Today, at the 2014 National Children’s Mental Health Awareness Day (Awareness Day) national launch event, the Substance Abuse and Mental Health Services Administration (SAMHSA) is shining a light on the importance of peer support for young adults with behavioral health conditions. This year’s event is focusing on youth and young adults (ages 16-25) who have mental and/or substance use disorders. To help youth and young adults become healthy and productive members of society, it is essential to understand the mental health and co-occurring substance use issues in this population and how these problems impact their ability to succeed in life.
One out of every 10 older adolescents, ages 16 to 17, had a major depressive episode in the past year and one out of every five young adults, ages 18 to 25, had any mental illness in the past year. This age group relies primarily on peers for support. The peer support concept is about connecting with someone who has similar lived experience; someone who will listen, understand, and share hope or guidance when needed. That is where the young adults being recognized at this year’s Awareness Day launch event shine brightest.
Chiara de Blasio, daughter of New York City Mayor Bill de Blasio, epitomizes the idea of “sharing hope.” Ms. de Blasio said, “I feel an obligation to speak out because adolescence is a time of vulnerability and insecurity, and we need to help each other during difficult times. We can only start helping our youth when we acknowledge that young people with mental and substance abuse disorders need our support.” Ms. de Blasio is being honored with a special recognition award, presented by Department of Health and Human Services Secretary Kathleen Sebelius, for speaking out about her experience with depression and substance use and serving as a positive example to young adults with behavioral health conditions.
Four additional young adults are being recognized for their leadership in supporting peers with behavioral health conditions in their communities. These young adults—Jim, Michelle, Qaiel, and Sean—will be sharing their personal experiences with peer support at the launch event. They will also be offering insights on ways to improve services and supports for and understanding of young adults with behavioral health disorders, particularly in the areas of education, employment, housing, and the juvenile justice system. By sharing their stories publicly, these brave young adults are putting a human face on the challenges that many others with behavioral health conditions confront every day. They are giving young adults a reason to believe that, with the right services and supports, they can lead healthy, fulfilling lives.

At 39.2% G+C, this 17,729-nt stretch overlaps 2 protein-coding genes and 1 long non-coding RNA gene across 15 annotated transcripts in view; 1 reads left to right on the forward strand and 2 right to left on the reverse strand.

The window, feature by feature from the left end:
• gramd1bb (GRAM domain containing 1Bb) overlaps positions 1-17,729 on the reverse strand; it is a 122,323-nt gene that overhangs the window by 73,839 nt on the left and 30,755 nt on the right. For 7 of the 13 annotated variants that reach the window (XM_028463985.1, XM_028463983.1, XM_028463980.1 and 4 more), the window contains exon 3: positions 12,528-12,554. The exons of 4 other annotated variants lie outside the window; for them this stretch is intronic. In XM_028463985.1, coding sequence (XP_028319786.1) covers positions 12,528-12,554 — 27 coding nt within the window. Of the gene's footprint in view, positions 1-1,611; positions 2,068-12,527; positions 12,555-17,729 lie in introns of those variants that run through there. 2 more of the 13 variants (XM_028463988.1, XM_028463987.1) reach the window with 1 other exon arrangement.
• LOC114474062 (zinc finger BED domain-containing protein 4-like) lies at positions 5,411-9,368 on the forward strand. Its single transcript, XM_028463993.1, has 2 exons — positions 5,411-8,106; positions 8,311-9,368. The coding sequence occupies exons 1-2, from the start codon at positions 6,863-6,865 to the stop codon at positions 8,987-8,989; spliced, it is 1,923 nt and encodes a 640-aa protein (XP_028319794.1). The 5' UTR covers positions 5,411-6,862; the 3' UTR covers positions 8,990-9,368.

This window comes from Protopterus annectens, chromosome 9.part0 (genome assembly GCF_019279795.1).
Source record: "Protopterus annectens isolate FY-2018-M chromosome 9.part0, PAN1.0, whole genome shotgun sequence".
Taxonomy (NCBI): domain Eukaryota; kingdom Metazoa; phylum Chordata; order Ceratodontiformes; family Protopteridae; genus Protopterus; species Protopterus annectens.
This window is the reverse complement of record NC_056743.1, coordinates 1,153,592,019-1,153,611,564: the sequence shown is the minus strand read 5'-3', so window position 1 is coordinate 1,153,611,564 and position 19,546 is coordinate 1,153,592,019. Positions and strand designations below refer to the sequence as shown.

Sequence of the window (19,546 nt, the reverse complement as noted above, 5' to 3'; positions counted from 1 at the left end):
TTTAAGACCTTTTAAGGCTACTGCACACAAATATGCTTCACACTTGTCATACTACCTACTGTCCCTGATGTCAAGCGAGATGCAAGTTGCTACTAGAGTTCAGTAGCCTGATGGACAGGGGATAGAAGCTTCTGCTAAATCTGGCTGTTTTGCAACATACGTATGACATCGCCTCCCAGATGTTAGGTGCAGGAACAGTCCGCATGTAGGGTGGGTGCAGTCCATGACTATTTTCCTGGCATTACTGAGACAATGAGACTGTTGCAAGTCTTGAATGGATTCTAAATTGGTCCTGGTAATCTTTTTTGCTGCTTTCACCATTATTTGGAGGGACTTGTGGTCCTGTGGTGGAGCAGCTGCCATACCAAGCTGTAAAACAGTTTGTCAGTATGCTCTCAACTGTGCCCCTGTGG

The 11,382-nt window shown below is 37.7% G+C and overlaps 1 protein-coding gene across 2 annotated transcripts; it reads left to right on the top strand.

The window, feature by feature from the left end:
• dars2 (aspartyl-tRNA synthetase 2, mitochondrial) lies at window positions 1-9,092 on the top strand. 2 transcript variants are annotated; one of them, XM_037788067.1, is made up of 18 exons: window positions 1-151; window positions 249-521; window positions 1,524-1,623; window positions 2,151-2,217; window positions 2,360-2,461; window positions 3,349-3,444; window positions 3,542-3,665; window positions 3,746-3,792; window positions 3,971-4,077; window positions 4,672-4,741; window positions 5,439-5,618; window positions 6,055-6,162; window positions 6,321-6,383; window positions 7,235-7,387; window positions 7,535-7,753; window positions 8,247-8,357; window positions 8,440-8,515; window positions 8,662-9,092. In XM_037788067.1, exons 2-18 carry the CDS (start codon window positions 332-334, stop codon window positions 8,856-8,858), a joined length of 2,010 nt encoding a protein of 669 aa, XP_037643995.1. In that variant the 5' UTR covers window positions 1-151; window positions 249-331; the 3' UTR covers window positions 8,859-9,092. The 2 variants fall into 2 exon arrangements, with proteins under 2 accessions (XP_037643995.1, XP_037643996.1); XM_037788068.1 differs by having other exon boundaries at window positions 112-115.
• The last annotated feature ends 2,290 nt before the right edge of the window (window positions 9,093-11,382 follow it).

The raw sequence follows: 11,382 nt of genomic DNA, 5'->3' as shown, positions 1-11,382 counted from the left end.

The peer support movement has a life and a future far beyond Awareness Day. Youth, young adults, families, and communities across the country can be part of a larger conversation about peer support and help drive the momentum behind programs and initiatives that provide effective community-based programs and services for young adults.
Join the online conversation and make your voice heard by following @samhsagov on Twitter and using #HeroesofHope and #IGetSupportFrom.
See SAMHSA’s new short report, “Serious Mental Health Challenges among Older Adolescents and Young Adults” for more information.
By: Lisa Rubenstein, Government Project Officer, Caring for Every Child’s Mental Health Campaign, Center for Mental Health Services, Substance Abuse and Mental Health Services Administration